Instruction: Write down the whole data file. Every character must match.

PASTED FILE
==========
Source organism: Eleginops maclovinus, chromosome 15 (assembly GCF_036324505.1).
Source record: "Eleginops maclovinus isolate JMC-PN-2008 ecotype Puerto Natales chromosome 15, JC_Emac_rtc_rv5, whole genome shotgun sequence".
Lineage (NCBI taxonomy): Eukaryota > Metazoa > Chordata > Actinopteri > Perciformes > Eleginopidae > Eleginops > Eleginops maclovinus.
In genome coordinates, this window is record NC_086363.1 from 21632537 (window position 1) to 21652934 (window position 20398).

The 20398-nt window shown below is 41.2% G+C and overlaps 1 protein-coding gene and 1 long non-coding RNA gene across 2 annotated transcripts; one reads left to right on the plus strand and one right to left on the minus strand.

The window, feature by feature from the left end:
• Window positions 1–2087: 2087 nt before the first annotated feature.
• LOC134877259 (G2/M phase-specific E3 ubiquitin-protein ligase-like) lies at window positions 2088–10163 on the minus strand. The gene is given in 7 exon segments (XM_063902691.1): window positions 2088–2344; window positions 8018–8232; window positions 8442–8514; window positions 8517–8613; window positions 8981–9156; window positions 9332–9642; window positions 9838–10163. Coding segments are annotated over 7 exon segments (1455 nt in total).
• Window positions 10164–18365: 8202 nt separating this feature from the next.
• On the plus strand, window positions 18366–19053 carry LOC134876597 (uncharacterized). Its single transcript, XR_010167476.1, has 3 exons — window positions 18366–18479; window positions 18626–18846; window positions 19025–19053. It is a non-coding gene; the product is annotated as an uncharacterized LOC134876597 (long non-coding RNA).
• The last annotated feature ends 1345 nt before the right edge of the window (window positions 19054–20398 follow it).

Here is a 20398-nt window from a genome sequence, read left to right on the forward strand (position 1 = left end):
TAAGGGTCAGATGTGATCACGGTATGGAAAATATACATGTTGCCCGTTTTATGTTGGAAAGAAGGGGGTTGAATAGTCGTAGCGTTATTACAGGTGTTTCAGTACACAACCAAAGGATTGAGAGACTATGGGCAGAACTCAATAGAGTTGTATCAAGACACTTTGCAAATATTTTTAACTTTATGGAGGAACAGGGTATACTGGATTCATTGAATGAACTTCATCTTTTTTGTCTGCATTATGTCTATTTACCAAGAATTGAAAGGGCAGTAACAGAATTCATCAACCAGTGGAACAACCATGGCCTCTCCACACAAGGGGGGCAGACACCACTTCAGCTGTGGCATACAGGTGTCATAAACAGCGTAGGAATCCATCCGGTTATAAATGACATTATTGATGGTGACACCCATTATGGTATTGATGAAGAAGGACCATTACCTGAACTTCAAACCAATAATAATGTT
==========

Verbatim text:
Source organism: Eleginops maclovinus, chromosome 15 (assembly GCF_036324505.1).
Source record: "Eleginops maclovinus isolate JMC-PN-2008 ecotype Puerto Natales chromosome 15, JC_Emac_rtc_rv5, whole genome shotgun sequence".
Lineage (NCBI taxonomy): Eukaryota > Metazoa > Chordata > Actinopteri > Perciformes > Eleginopidae > Eleginops > Eleginops maclovinus.
In genome coordinates, this window is record NC_086363.1 from 21632537 (window position 1) to 21652934 (window position 20398).

The 20398-nt window shown below is 41.2% G+C and overlaps 1 protein-coding gene and 1 long non-coding RNA gene across 2 annotated transcripts; one reads left to right on the plus strand and one right to left on the minus strand.

The window, feature by feature from the left end:
• Window positions 1–2087: 2087 nt before the first annotated feature.
• LOC134877259 (G2/M phase-specific E3 ubiquitin-protein ligase-like) lies at window positions 2088–10163 on the minus strand. The gene is given in 7 exon segments (XM_063902691.1): window positions 2088–2344; window positions 8018–8232; window positions 8442–8514; window positions 8517–8613; window positions 8981–9156; window positions 9332–9642; window positions 9838–10163. Coding segments are annotated over 7 exon segments (1455 nt in total).
• Window positions 10164–18365: 8202 nt separating this feature from the next.
• On the plus strand, window positions 18366–19053 carry LOC134876597 (uncharacterized). Its single transcript, XR_010167476.1, has 3 exons — window positions 18366–18479; window positions 18626–18846; window positions 19025–19053. It is a non-coding gene; the product is annotated as an uncharacterized LOC134876597 (long non-coding RNA).
• The last annotated feature ends 1345 nt before the right edge of the window (window positions 19054–20398 follow it).

Here is a 20398-nt window from a genome sequence, read left to right on the forward strand (position 1 = left end):
TAAGGGTCAGATGTGATCACGGTATGGAAAATATACATGTTGCCCGTTTTATGTTGGAAAGAAGGGGGTTGAATAGTCGTAGCGTTATTACAGGTGTTTCAGTACACAACCAAAGGATTGAGAGACTATGGGCAGAACTCAATAGAGTTGTATCAAGACACTTTGCAAATATTTTTAACTTTATGGAGGAACAGGGTATACTGGATTCATTGAATGAACTTCATCTTTTTTGTCTGCATTATGTCTATTTACCAAGAATTGAAAGGGCAGTAACAGAATTCATCAACCAGTGGAACAACCATGGCCTCTCCACACAAGGGGGGCAGACACCACTTCAGCTGTGGCATACAGGTGTCATAAACAGCGTAGGAATCCATCCGGTTATAAATGACATTATTGATGGTGACACCCATTATGGTATTGATGAAGAAGGACCATTACCTGAACTTCAAACCAATAATAATGTT